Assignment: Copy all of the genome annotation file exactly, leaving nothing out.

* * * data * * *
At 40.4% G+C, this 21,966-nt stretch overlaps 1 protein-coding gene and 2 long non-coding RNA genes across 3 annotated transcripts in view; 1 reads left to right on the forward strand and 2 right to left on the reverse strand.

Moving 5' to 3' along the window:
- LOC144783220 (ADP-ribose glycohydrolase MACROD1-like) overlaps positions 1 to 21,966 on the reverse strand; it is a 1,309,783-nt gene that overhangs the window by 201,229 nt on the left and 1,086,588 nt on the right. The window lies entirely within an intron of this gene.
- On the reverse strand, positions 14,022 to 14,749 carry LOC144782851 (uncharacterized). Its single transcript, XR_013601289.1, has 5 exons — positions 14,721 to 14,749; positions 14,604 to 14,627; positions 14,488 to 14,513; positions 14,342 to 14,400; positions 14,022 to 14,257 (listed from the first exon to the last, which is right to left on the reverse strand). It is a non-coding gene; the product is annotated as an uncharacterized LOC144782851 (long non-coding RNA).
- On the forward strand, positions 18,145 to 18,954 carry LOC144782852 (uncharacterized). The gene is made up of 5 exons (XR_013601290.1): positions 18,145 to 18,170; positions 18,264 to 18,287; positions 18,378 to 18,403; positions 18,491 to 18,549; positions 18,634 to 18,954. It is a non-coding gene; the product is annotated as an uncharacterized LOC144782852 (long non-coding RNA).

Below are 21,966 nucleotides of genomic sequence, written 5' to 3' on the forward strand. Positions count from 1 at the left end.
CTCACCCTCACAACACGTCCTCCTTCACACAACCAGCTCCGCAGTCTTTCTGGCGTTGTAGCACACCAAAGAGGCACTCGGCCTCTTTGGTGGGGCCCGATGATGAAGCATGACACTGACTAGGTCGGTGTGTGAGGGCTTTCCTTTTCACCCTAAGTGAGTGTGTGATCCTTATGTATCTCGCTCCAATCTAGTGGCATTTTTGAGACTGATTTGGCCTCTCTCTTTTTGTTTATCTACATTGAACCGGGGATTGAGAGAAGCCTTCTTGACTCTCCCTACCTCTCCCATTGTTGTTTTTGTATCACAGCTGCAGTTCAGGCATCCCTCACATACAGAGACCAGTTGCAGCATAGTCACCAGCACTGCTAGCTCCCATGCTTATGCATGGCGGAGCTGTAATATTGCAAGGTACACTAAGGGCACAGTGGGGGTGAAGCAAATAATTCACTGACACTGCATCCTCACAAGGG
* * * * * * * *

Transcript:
At 40.4% G+C, this 21,966-nt stretch overlaps 1 protein-coding gene and 2 long non-coding RNA genes across 3 annotated transcripts in view; 1 reads left to right on the forward strand and 2 right to left on the reverse strand.

Moving 5' to 3' along the window:
- LOC144783220 (ADP-ribose glycohydrolase MACROD1-like) overlaps positions 1 to 21,966 on the reverse strand; it is a 1,309,783-nt gene that overhangs the window by 201,229 nt on the left and 1,086,588 nt on the right. The window lies entirely within an intron of this gene.
- On the reverse strand, positions 14,022 to 14,749 carry LOC144782851 (uncharacterized). Its single transcript, XR_013601289.1, has 5 exons — positions 14,721 to 14,749; positions 14,604 to 14,627; positions 14,488 to 14,513; positions 14,342 to 14,400; positions 14,022 to 14,257 (listed from the first exon to the last, which is right to left on the reverse strand). It is a non-coding gene; the product is annotated as an uncharacterized LOC144782851 (long non-coding RNA).
- On the forward strand, positions 18,145 to 18,954 carry LOC144782852 (uncharacterized). The gene is made up of 5 exons (XR_013601290.1): positions 18,145 to 18,170; positions 18,264 to 18,287; positions 18,378 to 18,403; positions 18,491 to 18,549; positions 18,634 to 18,954. It is a non-coding gene; the product is annotated as an uncharacterized LOC144782852 (long non-coding RNA).

Below are 21,966 nucleotides of genomic sequence, written 5' to 3' on the forward strand. Positions count from 1 at the left end.
CTCACCCTCACAACACGTCCTCCTTCACACAACCAGCTCCGCAGTCTTTCTGGCGTTGTAGCACACCAAAGAGGCACTCGGCCTCTTTGGTGGGGCCCGATGATGAAGCATGACACTGACTAGGTCGGTGTGTGAGGGCTTTCCTTTTCACCCTAAGTGAGTGTGTGATCCTTATGTATCTCGCTCCAATCTAGTGGCATTTTTGAGACTGATTTGGCCTCTCTCTTTTTGTTTATCTACATTGAACCGGGGATTGAGAGAAGCCTTCTTGACTCTCCCTACCTCTCCCATTGTTGTTTTTGTATCACAGCTGCAGTTCAGGCATCCCTCACATACAGAGACCAGTTGCAGCATAGTCACCAGCACTGCTAGCTCCCATGCTTATGCATGGCGGAGCTGTAATATTGCAAGGTACACTAAGGGCACAGTGGGGGTGAAGCAAATAATTCACTGACACTGCATCCTCACAAGGG